Can this increasingly popular platform help you launch your next business or product?
In August 2014, personal trainer Lyam White learned that one of the owners of the studio where he was renting space was looking to sell. The Seattle-based location had worked well for him, and he was concerned that he might have to search for a new place to train.
“I talked to the other owner about buying in, to ensure that I would still be able to train at this location,” says White. “Additionally, my wife is a massage therapist, and it occurred to us that the space could be used to consolidate our services and offer a ‘whole body shop’ storefront.”
Everyone was in agreement. But then came the next big question. Where would White and his wife find the money to buy out the owner who was ready to sell?
They elected to launch a crowdfunding campaign—an increasingly popular method for securing financial support through a multitude of investors. Here, White and several other fitness professionals describe their experiences, and offer insider tips on crowdfunding and how to successfully take advantage of it.
In 2009, a small, unknown company called Kickstarter was formed with the mission of helping to fund creative projects. Instead of a project creator asking a small pool of investors for a significant amount of money, Kickstarter gives this individual the opportunity to secure financial support via a large pool of people who put up small amounts of money. The creator sets a goal and is given a finite amount of time to promote and fund the campaign. The company claims that since Kickstarter was launched, it has helped raise $1.8 billion for 89,000 projects.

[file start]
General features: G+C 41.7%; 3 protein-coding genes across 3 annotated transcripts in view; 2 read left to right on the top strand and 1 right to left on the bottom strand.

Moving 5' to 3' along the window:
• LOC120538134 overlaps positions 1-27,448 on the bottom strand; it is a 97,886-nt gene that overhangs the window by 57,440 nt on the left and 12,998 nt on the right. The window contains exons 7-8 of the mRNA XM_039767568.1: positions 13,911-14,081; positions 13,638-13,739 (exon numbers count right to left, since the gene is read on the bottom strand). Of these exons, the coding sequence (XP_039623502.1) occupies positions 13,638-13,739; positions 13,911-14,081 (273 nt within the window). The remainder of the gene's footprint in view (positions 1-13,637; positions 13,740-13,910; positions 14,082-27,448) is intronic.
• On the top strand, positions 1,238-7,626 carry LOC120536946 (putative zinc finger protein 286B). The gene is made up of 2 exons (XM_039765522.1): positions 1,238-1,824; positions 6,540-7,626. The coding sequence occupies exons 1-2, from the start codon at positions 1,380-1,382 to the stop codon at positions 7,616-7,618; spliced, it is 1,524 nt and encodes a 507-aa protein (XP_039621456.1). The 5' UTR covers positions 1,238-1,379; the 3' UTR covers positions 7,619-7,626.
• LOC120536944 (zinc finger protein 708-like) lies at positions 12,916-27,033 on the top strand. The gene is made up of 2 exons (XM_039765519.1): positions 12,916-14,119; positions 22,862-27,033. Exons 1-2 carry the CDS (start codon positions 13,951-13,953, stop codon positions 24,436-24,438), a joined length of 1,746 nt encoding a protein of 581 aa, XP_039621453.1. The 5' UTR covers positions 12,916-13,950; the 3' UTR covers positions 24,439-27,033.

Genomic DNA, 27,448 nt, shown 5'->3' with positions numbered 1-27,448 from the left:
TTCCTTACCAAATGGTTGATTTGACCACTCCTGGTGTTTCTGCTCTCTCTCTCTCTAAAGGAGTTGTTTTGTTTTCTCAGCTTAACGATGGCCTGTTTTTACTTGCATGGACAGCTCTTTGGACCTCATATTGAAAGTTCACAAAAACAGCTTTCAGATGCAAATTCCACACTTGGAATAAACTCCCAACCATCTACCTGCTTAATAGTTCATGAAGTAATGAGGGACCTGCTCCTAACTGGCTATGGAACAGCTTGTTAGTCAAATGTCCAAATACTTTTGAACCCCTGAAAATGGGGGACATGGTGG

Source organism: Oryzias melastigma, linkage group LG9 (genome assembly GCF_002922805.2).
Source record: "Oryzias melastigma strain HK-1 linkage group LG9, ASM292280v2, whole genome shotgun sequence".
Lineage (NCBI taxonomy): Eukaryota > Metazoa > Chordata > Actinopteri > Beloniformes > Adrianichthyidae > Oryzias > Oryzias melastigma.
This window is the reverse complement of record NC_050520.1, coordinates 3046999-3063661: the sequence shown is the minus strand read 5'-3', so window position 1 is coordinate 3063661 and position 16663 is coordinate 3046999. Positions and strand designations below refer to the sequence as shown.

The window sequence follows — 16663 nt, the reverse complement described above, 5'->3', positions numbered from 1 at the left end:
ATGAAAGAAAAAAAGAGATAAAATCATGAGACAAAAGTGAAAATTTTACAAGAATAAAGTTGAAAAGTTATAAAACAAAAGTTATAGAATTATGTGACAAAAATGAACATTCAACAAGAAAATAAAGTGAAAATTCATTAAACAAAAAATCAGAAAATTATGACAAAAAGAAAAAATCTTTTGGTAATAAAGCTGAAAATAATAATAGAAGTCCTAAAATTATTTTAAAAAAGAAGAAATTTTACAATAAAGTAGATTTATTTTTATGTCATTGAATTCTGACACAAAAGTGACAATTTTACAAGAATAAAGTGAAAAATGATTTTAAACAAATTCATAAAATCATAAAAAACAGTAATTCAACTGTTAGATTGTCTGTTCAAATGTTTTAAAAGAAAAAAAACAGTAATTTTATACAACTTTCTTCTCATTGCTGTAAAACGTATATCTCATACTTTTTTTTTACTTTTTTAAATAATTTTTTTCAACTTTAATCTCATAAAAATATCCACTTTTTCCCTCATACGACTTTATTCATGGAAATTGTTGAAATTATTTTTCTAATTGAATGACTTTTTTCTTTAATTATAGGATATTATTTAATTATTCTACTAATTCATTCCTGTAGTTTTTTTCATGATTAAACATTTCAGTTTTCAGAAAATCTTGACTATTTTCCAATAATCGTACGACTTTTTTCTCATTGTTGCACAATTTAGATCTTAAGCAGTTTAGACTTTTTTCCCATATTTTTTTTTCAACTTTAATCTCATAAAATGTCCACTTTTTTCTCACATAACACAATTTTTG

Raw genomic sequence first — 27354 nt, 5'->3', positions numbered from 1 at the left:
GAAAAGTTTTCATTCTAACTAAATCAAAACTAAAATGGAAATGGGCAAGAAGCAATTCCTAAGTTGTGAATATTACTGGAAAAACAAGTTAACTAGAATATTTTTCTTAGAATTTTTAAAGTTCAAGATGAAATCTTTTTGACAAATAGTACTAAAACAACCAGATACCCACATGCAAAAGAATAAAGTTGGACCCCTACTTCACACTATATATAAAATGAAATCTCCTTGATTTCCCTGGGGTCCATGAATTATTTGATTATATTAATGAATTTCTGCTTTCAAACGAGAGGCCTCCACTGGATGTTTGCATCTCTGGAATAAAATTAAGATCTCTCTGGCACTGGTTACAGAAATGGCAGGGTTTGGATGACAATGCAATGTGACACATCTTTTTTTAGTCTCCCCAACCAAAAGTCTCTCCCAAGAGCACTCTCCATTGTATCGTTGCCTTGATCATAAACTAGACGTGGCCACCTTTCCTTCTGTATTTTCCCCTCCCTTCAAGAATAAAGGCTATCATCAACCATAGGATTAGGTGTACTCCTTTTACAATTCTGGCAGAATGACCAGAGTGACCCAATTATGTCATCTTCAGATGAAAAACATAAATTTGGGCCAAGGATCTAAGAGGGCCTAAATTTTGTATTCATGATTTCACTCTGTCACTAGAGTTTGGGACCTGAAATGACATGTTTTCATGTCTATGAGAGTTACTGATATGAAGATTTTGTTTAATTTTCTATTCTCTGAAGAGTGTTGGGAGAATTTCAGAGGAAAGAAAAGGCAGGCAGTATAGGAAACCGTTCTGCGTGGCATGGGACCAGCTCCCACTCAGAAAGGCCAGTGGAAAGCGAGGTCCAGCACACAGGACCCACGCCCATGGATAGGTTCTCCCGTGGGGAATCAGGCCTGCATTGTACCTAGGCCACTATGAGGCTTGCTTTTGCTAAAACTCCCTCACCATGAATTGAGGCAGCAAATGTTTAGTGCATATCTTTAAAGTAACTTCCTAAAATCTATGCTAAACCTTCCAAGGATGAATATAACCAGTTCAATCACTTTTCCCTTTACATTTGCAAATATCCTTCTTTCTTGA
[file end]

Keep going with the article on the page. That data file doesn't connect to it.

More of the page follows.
Fitness pros launch a crowdfunding campaign for myriad reasons—the most obvious being to get money.
London-based Adele Kirby, a self-professed “geek who is also totally addicted to exercise,” yearned to create a program that would make fitness more fun. She’d come up with the idea of developing an “audio fitness adventure” app that would combine an ongoing radio play with a variety of workout programs.
“We needed to build a (relatively simple) app for iOS and Android, develop and produce 37 half-hour episodes and hopefully have enough money left to market the thing,” says Kirby, founder of Imagineactive Fitness.
She had some funding to get started, but not enough to develop and promote the app, so she decided to try pulling in the rest with crowdfunding.